(Issue 47) We don't send spam. We won't give out your email address.
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We're not here to tell you what to do. Every week we send out our magazine, give you a few pointers and we all have a laugh and it's lovely, right? That'll never change. However, this week we're imploring you to do something. You'd be mad not. A major painting by probably the most important artist of the last 100 years – Pablo Picasso – goes on display at the Barber Institute of Fine Arts, today.
And it's... erm... beautiful?  
Beautiful or not, Picasso’s Woman Sleeping in a Chair (1927) has come all the way from Japan and is the first major painting by the Cubist ever to have gone on public exhibition in this city. It's a coup for the Barber and a coup for Birmingham. The semi-abstract painting (apparently you can get way more abstract), from a key era of Picasso's life, is believed to be a conflated image of Pablo's mistress, and his wife. We're sure they're both thrilled.
A big deal though, right? And in case you're not convinced, here's just three of countless important works of art to check out, while you're there.   
Countess Golovine by Louise Élisabeth Vigée Le Brun
Back in 2010 a public poll voted this iconic painting of a beautiful Russian aristocrat as the most popular work of art in the Barber Institute’s galleries. Painted in around 1797 it topped the poll with 20% of overall votes. Vigée Le Brun met and befriended Varvara Golovine in Russia in the late 1790s during the artist’s exile from revolutionary France. Smarter people than us say the spontaneous and informal pose conveys that artist and subject really clicked with one another. 
Composition With Fruit, by
Fernand Léger

The Barber's founder originally stipulated that nothing painted after the end of the 19th century should hang in the galleries. This was later changed by canny lawyers, who re-interpreted her statement to mean that nothing painted within the last 30 years could be displayed. Hence Picasso is "allowed" in. Anyway, the loophole also means Birmingham is home to Léger's Composition With Fruit. Some say the French painter, architect and filmmaker was the originator of Pop Art. His architectural background can be seen in the bold structural elements, here.  
A Peasant Woman Digging by Vincent van Gogh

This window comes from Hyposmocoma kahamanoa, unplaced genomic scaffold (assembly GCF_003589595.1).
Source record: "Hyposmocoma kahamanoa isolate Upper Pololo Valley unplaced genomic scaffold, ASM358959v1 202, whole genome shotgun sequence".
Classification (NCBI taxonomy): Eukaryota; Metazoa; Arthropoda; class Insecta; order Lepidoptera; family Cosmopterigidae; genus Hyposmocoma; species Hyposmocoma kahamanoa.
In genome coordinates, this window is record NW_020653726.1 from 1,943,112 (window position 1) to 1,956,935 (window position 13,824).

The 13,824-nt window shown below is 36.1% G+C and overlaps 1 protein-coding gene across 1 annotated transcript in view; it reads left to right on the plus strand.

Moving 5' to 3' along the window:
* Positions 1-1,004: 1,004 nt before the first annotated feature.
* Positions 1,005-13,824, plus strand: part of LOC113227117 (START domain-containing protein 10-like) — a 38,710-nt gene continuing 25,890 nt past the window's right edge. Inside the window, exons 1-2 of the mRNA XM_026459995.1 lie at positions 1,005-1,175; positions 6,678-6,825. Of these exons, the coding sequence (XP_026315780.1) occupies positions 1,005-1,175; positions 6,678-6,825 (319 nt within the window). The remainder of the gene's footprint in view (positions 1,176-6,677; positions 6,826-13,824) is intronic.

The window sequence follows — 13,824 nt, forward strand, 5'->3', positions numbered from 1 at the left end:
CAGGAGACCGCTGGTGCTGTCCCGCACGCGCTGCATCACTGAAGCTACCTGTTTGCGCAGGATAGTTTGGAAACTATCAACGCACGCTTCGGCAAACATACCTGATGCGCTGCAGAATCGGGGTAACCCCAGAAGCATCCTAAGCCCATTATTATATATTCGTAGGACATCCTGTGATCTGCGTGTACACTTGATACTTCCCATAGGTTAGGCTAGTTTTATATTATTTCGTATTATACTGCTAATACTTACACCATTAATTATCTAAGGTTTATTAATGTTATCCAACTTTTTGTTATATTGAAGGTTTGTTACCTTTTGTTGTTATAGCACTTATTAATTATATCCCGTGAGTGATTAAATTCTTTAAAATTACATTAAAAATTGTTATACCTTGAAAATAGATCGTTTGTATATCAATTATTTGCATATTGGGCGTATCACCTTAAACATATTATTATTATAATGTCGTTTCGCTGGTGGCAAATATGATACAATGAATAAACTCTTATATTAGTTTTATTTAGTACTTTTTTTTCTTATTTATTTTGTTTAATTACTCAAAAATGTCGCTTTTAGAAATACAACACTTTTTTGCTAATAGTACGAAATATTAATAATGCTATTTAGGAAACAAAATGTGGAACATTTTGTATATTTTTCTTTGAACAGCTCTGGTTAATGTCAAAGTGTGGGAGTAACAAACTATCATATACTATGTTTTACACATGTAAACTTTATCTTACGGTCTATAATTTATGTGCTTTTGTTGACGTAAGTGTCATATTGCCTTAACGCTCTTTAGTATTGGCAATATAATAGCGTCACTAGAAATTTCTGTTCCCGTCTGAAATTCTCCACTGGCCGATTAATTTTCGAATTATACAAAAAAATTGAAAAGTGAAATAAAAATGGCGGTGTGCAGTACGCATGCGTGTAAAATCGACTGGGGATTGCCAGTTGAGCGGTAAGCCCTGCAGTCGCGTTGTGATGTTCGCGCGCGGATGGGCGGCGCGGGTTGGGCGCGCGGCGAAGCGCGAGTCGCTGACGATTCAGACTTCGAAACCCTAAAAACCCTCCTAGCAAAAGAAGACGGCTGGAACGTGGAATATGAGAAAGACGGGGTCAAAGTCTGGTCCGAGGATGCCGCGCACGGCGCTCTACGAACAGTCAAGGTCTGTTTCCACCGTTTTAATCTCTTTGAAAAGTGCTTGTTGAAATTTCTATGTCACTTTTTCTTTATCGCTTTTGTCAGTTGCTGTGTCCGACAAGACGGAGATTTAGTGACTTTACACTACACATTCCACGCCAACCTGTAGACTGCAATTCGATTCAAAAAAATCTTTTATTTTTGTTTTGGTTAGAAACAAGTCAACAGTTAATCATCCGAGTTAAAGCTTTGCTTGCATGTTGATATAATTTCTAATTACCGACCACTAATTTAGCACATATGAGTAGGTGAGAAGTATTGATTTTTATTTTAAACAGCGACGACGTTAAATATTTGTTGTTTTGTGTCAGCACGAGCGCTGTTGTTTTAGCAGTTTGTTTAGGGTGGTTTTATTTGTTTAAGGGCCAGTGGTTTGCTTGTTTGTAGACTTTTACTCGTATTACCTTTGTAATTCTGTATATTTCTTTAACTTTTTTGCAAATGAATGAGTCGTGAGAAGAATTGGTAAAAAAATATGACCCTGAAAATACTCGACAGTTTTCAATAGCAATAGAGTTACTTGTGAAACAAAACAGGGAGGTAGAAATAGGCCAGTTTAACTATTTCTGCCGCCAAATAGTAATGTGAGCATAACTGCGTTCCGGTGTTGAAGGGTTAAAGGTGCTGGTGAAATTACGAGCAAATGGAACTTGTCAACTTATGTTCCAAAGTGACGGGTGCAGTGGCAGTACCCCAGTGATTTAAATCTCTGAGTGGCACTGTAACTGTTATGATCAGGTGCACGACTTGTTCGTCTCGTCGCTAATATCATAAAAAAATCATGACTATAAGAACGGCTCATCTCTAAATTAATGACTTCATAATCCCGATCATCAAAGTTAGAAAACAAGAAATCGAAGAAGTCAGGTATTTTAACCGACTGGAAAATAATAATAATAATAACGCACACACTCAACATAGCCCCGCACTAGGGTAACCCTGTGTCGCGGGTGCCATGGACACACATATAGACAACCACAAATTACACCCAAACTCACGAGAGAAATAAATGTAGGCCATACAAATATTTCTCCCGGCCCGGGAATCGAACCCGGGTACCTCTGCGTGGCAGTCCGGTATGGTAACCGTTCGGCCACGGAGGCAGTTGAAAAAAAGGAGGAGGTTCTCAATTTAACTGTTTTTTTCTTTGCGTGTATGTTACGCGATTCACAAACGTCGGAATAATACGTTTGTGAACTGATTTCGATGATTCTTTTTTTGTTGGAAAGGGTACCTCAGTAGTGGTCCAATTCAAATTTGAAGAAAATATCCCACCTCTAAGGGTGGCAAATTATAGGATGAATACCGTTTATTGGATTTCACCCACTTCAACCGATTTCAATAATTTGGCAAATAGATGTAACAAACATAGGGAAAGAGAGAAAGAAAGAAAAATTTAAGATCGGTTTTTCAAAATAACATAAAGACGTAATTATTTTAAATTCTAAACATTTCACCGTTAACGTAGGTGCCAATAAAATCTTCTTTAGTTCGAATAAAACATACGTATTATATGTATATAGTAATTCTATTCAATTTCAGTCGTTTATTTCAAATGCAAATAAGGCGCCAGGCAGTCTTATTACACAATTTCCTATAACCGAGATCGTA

That's right, there's a Van Gogh original on your doorstep. (Not literally, of course. That would be weird). He lived in Nuenen, Holland for two years painting just peasants. He wrote to his brother in July 1885 about a "woman seen from the front, her head almost on the ground, digging carrots. I have been watching those peasant figures for a year and a half, just to catch their character." The artist believed he got "better results by painting them in their roughness than by giving them a conventional charm." 
('Woman Sleeping in a Chair' will be on display until 8 March, 2015. Entry is free) 


Author Robert A. Heinlein once said: “Women and cats will do as they please, and men and dogs should relax and get used to the idea.” Honestly? There's no clever link between that and the fact that Andrew Lloyd Webber's Cats is returning to the Hippodrome, we just wanted to tell you the quote because it's ace. What's also ace (is this a link coming on?) is Andrew Lloyd Webber's Cats, and it's back between September 9 and September 27, 2014 on its last stop of a UK tour before returning to London. Tickets cost between £17.50 and £42.50 and will sell out, so spring cat-like into action.  


The beauty of this city is that while the Barber welcomes a priceless Picasso, Digbeth is set to raise the curtain on the City Of Colours Festival, a celebration of over 100 street artists set to transform parts of Birmingham's southside. On September 6 there'll be live painting, music, beat boxers, illustration battles and established artists such as Inkie, Andy Council and Dan Kitchener. From large murals, to some more quirky canvases, the event will take place across these venues and is absolutely free. More details, this-a-way


Okay, so we've banged on about this a few too many times, but we're a small (read: tiny) publishing company and forking out for an iPad Mini is a big deal. What's also a big deal is that the winner, who will be picked from - at the time of writing - 3586 subscribers, will be selected at random by the Lord Mayor of Birmingham - Councillor Shafique Shah, on September 1. Everybody who has subscribed by midnight on August 31 will be in with a chance of winning. You can even pick your colour. Subscribe here.   
Venue: Rossopomodoro, Foodhall, Selfridges, B5 4BF; rossopomodoro.co.uk 
Choice: Massese; £10.95  Chooser: The Manager 

We often receive emails (that's already a lie. You never write us. WHY DO YOU NEVER WRITE?!) asking why our reviews are always positive. The answer is these aren't reviews, they're recommendations. We don't have enough space to tell you about bad food and heaven knows we've had some awful meals in recent months, particularly bad pizza. Rossopomodoro? It's completely awesome. Chain or not (and it is a chain) is right up there with the best pizza in our city. Made by Neapolitan chefs from Neapolitan ingredients in a traditional wood burning oven (that's our pizza getting tortured above) it smashes Pizza Express - which we rather like - right out of the park. Fresh and alive with flavour our spicy spianata salami, tomato and mozzarella pizza arrived highly recommended and left entirely in our tums. Feeling plush? La Bufala (£15.95, buffalo mozzarella and bruschetta) is a staggeringly light a lush starter to share. 
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